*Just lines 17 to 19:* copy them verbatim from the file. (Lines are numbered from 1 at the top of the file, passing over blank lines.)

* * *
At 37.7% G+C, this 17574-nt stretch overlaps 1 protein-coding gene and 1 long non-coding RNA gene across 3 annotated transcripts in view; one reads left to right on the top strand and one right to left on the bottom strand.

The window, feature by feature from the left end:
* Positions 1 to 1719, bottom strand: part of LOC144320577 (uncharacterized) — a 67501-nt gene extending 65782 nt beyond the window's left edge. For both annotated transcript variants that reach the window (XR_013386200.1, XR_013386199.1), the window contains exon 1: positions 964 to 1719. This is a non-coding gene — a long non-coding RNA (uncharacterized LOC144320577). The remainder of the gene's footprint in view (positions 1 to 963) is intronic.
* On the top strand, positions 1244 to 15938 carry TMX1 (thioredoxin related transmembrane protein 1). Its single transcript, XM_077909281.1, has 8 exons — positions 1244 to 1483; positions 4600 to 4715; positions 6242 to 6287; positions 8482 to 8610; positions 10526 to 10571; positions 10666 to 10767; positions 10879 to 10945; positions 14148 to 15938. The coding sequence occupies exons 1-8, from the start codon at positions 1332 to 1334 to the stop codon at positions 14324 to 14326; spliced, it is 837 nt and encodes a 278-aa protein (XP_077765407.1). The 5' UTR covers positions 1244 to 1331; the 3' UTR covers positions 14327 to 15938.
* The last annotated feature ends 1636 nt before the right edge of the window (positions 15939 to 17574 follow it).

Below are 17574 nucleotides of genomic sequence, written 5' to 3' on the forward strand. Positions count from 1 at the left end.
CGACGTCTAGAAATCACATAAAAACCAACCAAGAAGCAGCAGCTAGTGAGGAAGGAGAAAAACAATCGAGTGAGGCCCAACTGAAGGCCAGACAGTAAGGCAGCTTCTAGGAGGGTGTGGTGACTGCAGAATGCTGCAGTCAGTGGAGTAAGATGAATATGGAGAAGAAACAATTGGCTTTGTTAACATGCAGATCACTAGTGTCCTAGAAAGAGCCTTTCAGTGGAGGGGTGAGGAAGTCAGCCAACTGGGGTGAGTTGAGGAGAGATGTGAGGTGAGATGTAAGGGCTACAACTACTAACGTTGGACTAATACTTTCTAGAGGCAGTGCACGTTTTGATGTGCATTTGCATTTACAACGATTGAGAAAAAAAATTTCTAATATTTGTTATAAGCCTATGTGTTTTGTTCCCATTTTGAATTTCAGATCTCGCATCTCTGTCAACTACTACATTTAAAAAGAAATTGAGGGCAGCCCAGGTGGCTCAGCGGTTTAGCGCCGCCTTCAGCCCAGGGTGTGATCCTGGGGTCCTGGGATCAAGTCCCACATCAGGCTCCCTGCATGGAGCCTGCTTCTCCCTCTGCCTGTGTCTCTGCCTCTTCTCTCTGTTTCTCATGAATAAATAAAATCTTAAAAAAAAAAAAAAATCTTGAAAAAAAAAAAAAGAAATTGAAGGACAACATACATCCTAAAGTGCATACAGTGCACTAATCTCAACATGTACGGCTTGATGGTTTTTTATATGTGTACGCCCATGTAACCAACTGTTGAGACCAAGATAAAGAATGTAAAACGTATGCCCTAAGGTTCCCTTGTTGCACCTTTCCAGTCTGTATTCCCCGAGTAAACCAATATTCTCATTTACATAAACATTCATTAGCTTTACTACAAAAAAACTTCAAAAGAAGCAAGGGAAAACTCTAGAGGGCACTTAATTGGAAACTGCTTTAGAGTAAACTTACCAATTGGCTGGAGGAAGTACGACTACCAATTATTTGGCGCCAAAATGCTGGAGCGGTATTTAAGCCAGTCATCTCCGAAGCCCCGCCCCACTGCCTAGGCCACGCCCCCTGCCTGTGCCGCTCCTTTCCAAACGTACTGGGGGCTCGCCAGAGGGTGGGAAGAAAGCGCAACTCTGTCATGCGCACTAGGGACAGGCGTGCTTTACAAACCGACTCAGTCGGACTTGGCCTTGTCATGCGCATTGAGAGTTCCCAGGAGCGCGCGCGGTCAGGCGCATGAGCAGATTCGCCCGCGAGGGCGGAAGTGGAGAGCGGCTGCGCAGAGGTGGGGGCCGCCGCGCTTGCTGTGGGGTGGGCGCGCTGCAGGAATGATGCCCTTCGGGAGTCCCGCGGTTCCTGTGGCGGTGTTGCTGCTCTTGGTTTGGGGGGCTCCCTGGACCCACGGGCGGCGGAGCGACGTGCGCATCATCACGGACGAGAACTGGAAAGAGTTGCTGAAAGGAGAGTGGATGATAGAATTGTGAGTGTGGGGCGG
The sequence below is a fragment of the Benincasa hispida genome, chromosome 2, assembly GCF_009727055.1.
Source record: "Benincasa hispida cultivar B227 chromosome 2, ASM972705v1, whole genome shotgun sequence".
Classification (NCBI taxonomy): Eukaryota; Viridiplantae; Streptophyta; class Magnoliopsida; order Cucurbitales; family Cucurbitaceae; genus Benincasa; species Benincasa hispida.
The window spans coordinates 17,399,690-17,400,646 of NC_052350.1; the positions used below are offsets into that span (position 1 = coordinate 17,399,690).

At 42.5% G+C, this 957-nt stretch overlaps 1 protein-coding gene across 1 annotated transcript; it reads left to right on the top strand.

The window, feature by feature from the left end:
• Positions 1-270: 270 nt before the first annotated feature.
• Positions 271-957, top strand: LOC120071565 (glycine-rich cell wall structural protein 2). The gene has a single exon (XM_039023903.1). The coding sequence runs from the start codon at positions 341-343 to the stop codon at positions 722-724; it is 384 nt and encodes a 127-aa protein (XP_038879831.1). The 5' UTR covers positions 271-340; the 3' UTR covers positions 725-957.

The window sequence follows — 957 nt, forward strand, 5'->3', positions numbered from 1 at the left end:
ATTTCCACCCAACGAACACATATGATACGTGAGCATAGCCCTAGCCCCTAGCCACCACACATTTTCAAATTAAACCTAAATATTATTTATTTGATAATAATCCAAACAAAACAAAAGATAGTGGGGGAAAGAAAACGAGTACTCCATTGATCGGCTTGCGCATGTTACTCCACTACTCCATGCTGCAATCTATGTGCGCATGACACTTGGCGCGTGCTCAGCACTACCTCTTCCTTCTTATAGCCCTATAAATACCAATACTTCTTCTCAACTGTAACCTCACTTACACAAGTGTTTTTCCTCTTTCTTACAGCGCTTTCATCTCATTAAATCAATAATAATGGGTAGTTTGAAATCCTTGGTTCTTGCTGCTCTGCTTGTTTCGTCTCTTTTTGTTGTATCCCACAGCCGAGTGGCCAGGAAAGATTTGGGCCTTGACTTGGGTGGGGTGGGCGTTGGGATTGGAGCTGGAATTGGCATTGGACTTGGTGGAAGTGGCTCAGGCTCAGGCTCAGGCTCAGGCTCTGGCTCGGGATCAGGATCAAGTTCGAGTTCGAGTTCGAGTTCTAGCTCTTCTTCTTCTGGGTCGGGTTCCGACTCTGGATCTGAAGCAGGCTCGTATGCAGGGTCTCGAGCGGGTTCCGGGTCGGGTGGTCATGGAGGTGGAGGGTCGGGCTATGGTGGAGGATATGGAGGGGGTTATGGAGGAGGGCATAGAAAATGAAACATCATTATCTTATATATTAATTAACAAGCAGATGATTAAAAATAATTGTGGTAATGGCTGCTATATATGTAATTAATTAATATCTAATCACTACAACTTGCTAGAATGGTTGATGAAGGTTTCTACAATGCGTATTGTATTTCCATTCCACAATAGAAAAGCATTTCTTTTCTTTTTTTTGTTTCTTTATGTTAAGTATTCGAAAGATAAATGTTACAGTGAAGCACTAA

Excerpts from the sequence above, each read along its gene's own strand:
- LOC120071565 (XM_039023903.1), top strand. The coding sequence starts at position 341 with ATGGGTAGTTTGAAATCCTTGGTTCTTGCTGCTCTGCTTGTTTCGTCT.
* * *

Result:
ATTTCCACCCAACGAACACATATGATACGTGAGCATAGCCCTAGCCCCTAGCCACCACACATTTTCAAATTAAACCTAAATATTATTTATTTGATAATAATCCAAACAAAACAAAAGATAGTGGGGGAAAGAAAACGAGTACTCCATTGATCGGCTTGCGCATGTTACTCCACTACTCCATGCTGCAATCTATGTGCGCATGACACTTGGCGCGTGCTCAGCACTACCTCTTCCTTCTTATAGCCCTATAAATACCAATACTTCTTCTCAACTGTAACCTCACTTACACAAGTGTTTTTCCTCTTTCTTACAGCGCTTTCATCTCATTAAATCAATAATAATGGGTAGTTTGAAATCCTTGGTTCTTGCTGCTCTGCTTGTTTCGTCTCTTTTTGTTGTATCCCACAGCCGAGTGGCCAGGAAAGATTTGGGCCTTGACTTGGGTGGGGTGGGCGTTGGGATTGGAGCTGGAATTGGCATTGGACTTGGTGGAAGTGGCTCAGGCTCAGGCTCAGGCTCAGGCTCTGGCTCGGGATCAGGATCAAGTTCGAGTTCGAGTTCGAGTTCTAGCTCTTCTTCTTCTGGGTCGGGTTCCGACTCTGGATCTGAAGCAGGCTCGTATGCAGGGTCTCGAGCGGGTTCCGGGTCGGGTGGTCATGGAGGTGGAGGGTCGGGCTATGGTGGAGGATATGGAGGGGGTTATGGAGGAGGGCATAGAAAATGAAACATCATTATCTTATATATTAATTAACAAGCAGATGATTAAAAATAATTGTGGTAATGGCTGCTATATATGTAATTAATTAATATCTAATCACTACAACTTGCTAGAATGGTTGATGAAGGTTTCTACAATGCGTATTGTATTTCCATTCCACAATAGAAAAGCATTTCTTTTCTTTTTTTTGTTTCTTTATGTTAAGTATTCGAAAGATAAATGTTACAGTGAAGCACTAA

Excerpts from the sequence above, each read along its gene's own strand:
- LOC120071565 (XM_039023903.1), top strand. The coding sequence starts at position 341 with ATGGGTAGTTTGAAATCCTTGGTTCTTGCTGCTCTGCTTGTTTCGTCT.